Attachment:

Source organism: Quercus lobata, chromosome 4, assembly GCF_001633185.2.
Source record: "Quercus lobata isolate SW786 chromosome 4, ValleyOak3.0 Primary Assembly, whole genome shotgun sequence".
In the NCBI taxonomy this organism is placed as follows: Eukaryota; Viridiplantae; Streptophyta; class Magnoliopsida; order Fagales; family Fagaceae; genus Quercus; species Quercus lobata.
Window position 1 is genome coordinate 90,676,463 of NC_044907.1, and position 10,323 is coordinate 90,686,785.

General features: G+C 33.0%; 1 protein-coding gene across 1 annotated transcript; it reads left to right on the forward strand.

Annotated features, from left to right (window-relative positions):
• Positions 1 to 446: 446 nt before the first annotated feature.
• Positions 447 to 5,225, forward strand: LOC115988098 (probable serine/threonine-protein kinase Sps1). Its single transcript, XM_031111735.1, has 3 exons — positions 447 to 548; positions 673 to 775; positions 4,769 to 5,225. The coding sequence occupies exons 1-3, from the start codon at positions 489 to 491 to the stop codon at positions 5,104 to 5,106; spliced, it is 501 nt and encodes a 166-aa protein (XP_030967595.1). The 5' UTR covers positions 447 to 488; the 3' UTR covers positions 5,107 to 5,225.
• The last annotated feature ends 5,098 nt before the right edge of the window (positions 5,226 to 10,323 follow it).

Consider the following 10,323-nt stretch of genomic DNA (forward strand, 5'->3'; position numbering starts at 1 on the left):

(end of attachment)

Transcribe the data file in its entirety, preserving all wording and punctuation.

Source organism: Quercus lobata, chromosome 4, assembly GCF_001633185.2.
Source record: "Quercus lobata isolate SW786 chromosome 4, ValleyOak3.0 Primary Assembly, whole genome shotgun sequence".
In the NCBI taxonomy this organism is placed as follows: Eukaryota; Viridiplantae; Streptophyta; class Magnoliopsida; order Fagales; family Fagaceae; genus Quercus; species Quercus lobata.
Window position 1 is genome coordinate 90,676,463 of NC_044907.1, and position 10,323 is coordinate 90,686,785.

General features: G+C 33.0%; 1 protein-coding gene across 1 annotated transcript; it reads left to right on the forward strand.

Annotated features, from left to right (window-relative positions):
• Positions 1 to 446: 446 nt before the first annotated feature.
• Positions 447 to 5,225, forward strand: LOC115988098 (probable serine/threonine-protein kinase Sps1). Its single transcript, XM_031111735.1, has 3 exons — positions 447 to 548; positions 673 to 775; positions 4,769 to 5,225. The coding sequence occupies exons 1-3, from the start codon at positions 489 to 491 to the stop codon at positions 5,104 to 5,106; spliced, it is 501 nt and encodes a 166-aa protein (XP_030967595.1). The 5' UTR covers positions 447 to 488; the 3' UTR covers positions 5,107 to 5,225.
• The last annotated feature ends 5,098 nt before the right edge of the window (positions 5,226 to 10,323 follow it).

Consider the following 10,323-nt stretch of genomic DNA (forward strand, 5'->3'; position numbering starts at 1 on the left):